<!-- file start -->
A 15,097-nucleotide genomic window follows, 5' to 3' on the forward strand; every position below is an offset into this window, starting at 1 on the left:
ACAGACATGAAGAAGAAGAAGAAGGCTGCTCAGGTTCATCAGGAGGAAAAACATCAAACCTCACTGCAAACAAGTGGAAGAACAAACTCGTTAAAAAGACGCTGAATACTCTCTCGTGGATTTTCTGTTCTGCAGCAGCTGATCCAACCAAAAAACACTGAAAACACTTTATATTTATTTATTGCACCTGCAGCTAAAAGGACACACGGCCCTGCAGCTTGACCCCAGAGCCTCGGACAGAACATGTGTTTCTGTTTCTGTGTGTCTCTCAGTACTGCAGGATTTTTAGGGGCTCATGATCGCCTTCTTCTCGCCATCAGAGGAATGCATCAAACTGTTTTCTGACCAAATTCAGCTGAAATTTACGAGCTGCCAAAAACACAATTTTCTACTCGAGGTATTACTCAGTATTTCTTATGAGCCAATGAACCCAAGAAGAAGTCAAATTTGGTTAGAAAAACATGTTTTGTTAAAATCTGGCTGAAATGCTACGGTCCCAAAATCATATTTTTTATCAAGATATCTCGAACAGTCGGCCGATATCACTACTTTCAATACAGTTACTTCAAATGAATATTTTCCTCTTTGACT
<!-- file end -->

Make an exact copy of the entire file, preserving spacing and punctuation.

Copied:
A 15,097-nucleotide genomic window follows, 5' to 3' on the forward strand; every position below is an offset into this window, starting at 1 on the left:
ACAGACATGAAGAAGAAGAAGAAGGCTGCTCAGGTTCATCAGGAGGAAAAACATCAAACCTCACTGCAAACAAGTGGAAGAACAAACTCGTTAAAAAGACGCTGAATACTCTCTCGTGGATTTTCTGTTCTGCAGCAGCTGATCCAACCAAAAAACACTGAAAACACTTTATATTTATTTATTGCACCTGCAGCTAAAAGGACACACGGCCCTGCAGCTTGACCCCAGAGCCTCGGACAGAACATGTGTTTCTGTTTCTGTGTGTCTCTCAGTACTGCAGGATTTTTAGGGGCTCATGATCGCCTTCTTCTCGCCATCAGAGGAATGCATCAAACTGTTTTCTGACCAAATTCAGCTGAAATTTACGAGCTGCCAAAAACACAATTTTCTACTCGAGGTATTACTCAGTATTTCTTATGAGCCAATGAACCCAAGAAGAAGTCAAATTTGGTTAGAAAAACATGTTTTGTTAAAATCTGGCTGAAATGCTACGGTCCCAAAATCATATTTTTTATCAAGATATCTCGAACAGTCGGCCGATATCACTACTTTCAATACAGTTACTTCAAATGAATATTTTCCTCTTTGACT